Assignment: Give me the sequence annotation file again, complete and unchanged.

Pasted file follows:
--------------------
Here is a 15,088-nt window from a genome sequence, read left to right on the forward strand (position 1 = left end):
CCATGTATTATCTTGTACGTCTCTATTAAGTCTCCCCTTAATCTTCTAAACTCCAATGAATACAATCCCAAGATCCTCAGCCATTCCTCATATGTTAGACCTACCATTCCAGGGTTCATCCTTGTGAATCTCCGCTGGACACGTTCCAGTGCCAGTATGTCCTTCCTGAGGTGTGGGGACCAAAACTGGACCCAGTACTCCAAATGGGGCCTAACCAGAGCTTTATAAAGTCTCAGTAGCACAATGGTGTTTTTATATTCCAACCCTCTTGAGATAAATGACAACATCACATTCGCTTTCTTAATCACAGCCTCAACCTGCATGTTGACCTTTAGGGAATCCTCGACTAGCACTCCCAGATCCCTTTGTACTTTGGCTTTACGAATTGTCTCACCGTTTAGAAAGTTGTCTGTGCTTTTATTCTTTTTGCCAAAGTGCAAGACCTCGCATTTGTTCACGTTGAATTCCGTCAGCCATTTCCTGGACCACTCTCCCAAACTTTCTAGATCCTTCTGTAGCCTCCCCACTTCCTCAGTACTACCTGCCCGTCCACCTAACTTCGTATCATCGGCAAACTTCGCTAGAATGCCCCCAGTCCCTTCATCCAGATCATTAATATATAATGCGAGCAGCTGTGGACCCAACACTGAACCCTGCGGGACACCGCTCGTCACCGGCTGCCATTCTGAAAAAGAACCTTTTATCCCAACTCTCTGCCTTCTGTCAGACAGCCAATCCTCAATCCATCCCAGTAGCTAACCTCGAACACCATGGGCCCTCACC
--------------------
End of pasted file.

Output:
Here is a 15,088-nt window from a genome sequence, read left to right on the forward strand (position 1 = left end):
CCATGTATTATCTTGTACGTCTCTATTAAGTCTCCCCTTAATCTTCTAAACTCCAATGAATACAATCCCAAGATCCTCAGCCATTCCTCATATGTTAGACCTACCATTCCAGGGTTCATCCTTGTGAATCTCCGCTGGACACGTTCCAGTGCCAGTATGTCCTTCCTGAGGTGTGGGGACCAAAACTGGACCCAGTACTCCAAATGGGGCCTAACCAGAGCTTTATAAAGTCTCAGTAGCACAATGGTGTTTTTATATTCCAACCCTCTTGAGATAAATGACAACATCACATTCGCTTTCTTAATCACAGCCTCAACCTGCATGTTGACCTTTAGGGAATCCTCGACTAGCACTCCCAGATCCCTTTGTACTTTGGCTTTACGAATTGTCTCACCGTTTAGAAAGTTGTCTGTGCTTTTATTCTTTTTGCCAAAGTGCAAGACCTCGCATTTGTTCACGTTGAATTCCGTCAGCCATTTCCTGGACCACTCTCCCAAACTTTCTAGATCCTTCTGTAGCCTCCCCACTTCCTCAGTACTACCTGCCCGTCCACCTAACTTCGTATCATCGGCAAACTTCGCTAGAATGCCCCCAGTCCCTTCATCCAGATCATTAATATATAATGCGAGCAGCTGTGGACCCAACACTGAACCCTGCGGGACACCGCTCGTCACCGGCTGCCATTCTGAAAAAGAACCTTTTATCCCAACTCTCTGCCTTCTGTCAGACAGCCAATCCTCAATCCATCCCAGTAGCTAACCTCGAACACCATGGGCCCTCACC